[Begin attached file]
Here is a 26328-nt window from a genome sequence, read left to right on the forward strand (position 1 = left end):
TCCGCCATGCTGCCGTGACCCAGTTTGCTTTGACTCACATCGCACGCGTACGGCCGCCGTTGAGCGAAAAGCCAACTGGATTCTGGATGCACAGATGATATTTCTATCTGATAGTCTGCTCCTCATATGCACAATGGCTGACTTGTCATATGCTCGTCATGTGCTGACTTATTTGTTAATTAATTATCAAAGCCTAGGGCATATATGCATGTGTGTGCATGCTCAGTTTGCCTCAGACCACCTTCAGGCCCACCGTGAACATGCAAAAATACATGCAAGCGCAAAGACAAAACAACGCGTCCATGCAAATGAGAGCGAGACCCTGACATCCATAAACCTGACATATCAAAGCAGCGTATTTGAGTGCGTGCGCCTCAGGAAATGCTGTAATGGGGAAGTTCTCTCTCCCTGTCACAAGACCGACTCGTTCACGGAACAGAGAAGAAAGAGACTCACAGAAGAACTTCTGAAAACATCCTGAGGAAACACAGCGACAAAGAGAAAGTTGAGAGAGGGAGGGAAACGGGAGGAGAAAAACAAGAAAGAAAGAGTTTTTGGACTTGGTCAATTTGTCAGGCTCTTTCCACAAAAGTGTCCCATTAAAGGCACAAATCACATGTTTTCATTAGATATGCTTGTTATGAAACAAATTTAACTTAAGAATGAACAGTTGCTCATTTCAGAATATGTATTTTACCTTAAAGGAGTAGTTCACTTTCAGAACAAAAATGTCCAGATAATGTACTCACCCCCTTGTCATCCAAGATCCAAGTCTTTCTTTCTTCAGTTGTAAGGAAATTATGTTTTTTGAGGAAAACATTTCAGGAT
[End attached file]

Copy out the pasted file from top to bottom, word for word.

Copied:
Here is a 26328-nt window from a genome sequence, read left to right on the forward strand (position 1 = left end):
TCCGCCATGCTGCCGTGACCCAGTTTGCTTTGACTCACATCGCACGCGTACGGCCGCCGTTGAGCGAAAAGCCAACTGGATTCTGGATGCACAGATGATATTTCTATCTGATAGTCTGCTCCTCATATGCACAATGGCTGACTTGTCATATGCTCGTCATGTGCTGACTTATTTGTTAATTAATTATCAAAGCCTAGGGCATATATGCATGTGTGTGCATGCTCAGTTTGCCTCAGACCACCTTCAGGCCCACCGTGAACATGCAAAAATACATGCAAGCGCAAAGACAAAACAACGCGTCCATGCAAATGAGAGCGAGACCCTGACATCCATAAACCTGACATATCAAAGCAGCGTATTTGAGTGCGTGCGCCTCAGGAAATGCTGTAATGGGGAAGTTCTCTCTCCCTGTCACAAGACCGACTCGTTCACGGAACAGAGAAGAAAGAGACTCACAGAAGAACTTCTGAAAACATCCTGAGGAAACACAGCGACAAAGAGAAAGTTGAGAGAGGGAGGGAAACGGGAGGAGAAAAACAAGAAAGAAAGAGTTTTTGGACTTGGTCAATTTGTCAGGCTCTTTCCACAAAAGTGTCCCATTAAAGGCACAAATCACATGTTTTCATTAGATATGCTTGTTATGAAACAAATTTAACTTAAGAATGAACAGTTGCTCATTTCAGAATATGTATTTTACCTTAAAGGAGTAGTTCACTTTCAGAACAAAAATGTCCAGATAATGTACTCACCCCCTTGTCATCCAAGATCCAAGTCTTTCTTTCTTCAGTTGTAAGGAAATTATGTTTTTTGAGGAAAACATTTCAGGAT